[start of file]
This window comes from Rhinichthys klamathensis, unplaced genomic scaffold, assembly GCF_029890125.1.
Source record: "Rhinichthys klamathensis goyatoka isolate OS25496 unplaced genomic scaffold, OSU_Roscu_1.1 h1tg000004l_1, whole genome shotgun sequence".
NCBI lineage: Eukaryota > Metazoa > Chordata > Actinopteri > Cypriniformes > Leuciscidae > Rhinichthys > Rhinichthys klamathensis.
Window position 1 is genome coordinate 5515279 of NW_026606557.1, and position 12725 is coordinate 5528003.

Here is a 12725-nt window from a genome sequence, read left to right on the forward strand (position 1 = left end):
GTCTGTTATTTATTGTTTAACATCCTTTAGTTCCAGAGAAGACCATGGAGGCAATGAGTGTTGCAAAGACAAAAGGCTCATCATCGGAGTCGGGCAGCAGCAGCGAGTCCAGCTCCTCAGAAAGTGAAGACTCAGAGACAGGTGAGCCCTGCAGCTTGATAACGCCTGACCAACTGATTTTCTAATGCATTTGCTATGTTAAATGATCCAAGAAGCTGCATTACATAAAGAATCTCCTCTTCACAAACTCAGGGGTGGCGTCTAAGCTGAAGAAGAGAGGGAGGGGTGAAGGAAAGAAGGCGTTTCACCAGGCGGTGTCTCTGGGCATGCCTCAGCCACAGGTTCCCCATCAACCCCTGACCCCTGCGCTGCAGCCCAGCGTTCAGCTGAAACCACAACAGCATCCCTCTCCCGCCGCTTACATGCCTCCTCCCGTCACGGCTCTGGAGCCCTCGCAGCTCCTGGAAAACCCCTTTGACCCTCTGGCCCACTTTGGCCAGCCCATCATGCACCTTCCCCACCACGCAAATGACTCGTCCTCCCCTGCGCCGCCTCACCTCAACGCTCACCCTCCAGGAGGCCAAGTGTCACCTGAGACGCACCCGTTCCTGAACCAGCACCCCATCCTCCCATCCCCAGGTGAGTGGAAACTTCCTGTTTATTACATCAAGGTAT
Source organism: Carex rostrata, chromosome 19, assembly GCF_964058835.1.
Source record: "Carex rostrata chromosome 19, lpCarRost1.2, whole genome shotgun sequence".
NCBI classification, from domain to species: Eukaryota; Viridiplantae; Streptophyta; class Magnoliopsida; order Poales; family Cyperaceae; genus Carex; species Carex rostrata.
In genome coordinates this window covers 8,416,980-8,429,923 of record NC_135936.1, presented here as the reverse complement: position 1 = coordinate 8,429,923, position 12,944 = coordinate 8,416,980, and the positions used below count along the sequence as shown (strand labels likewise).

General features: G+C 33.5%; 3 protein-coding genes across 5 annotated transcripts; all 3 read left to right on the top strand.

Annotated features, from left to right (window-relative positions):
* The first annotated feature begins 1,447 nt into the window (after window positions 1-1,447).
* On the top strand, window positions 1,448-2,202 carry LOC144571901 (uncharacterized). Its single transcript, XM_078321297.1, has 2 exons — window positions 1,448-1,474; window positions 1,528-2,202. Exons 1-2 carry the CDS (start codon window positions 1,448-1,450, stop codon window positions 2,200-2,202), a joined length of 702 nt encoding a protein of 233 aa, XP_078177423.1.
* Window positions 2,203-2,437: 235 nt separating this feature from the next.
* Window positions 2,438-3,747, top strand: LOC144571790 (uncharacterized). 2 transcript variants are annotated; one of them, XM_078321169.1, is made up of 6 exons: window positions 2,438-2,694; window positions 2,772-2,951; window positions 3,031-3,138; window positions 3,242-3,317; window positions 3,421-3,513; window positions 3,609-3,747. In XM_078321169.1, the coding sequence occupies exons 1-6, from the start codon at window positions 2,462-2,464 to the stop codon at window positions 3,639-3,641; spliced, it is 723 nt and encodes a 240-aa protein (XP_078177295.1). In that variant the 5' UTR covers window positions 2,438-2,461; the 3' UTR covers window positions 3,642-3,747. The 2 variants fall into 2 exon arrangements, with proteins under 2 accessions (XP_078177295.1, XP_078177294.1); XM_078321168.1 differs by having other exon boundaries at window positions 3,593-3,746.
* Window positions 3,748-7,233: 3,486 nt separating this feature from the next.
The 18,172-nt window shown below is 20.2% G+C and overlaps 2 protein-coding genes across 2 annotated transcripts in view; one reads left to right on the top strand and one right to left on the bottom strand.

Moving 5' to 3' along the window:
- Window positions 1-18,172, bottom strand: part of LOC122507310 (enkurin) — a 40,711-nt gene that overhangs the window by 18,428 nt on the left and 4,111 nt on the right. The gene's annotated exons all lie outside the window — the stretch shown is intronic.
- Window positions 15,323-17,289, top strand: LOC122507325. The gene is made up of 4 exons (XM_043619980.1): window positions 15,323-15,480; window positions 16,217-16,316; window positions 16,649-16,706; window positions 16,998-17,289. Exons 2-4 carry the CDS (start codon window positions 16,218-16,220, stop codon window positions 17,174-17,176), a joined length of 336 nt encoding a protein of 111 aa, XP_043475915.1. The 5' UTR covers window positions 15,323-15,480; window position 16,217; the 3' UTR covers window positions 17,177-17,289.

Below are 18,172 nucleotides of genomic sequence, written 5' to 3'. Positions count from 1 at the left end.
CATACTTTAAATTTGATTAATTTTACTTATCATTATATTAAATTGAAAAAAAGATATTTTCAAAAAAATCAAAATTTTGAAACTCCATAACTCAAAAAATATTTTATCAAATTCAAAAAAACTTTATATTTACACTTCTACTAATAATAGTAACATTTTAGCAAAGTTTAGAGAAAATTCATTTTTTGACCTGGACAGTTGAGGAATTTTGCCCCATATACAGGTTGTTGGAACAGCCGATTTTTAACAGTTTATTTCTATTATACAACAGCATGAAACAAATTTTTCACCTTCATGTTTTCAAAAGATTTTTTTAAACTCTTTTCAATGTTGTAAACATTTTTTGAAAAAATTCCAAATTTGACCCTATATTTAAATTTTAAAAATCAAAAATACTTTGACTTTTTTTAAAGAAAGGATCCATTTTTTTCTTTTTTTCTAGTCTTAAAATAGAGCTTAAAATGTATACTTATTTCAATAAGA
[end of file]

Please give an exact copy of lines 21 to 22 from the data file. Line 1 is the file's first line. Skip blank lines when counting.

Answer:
- Window positions 15,323-17,289, top strand: LOC122507325. The gene is made up of 4 exons (XM_043619980.1): window positions 15,323-15,480; window positions 16,217-16,316; window positions 16,649-16,706; window positions 16,998-17,289. Exons 2-4 carry the CDS (start codon window positions 16,218-16,220, stop codon window positions 17,174-17,176), a joined length of 336 nt encoding a protein of 111 aa, XP_043475915.1. The 5' UTR covers window positions 15,323-15,480; window position 16,217; the 3' UTR covers window positions 17,177-17,289.

Below are 18,172 nucleotides of genomic sequence, written 5' to 3'. Positions count from 1 at the left end.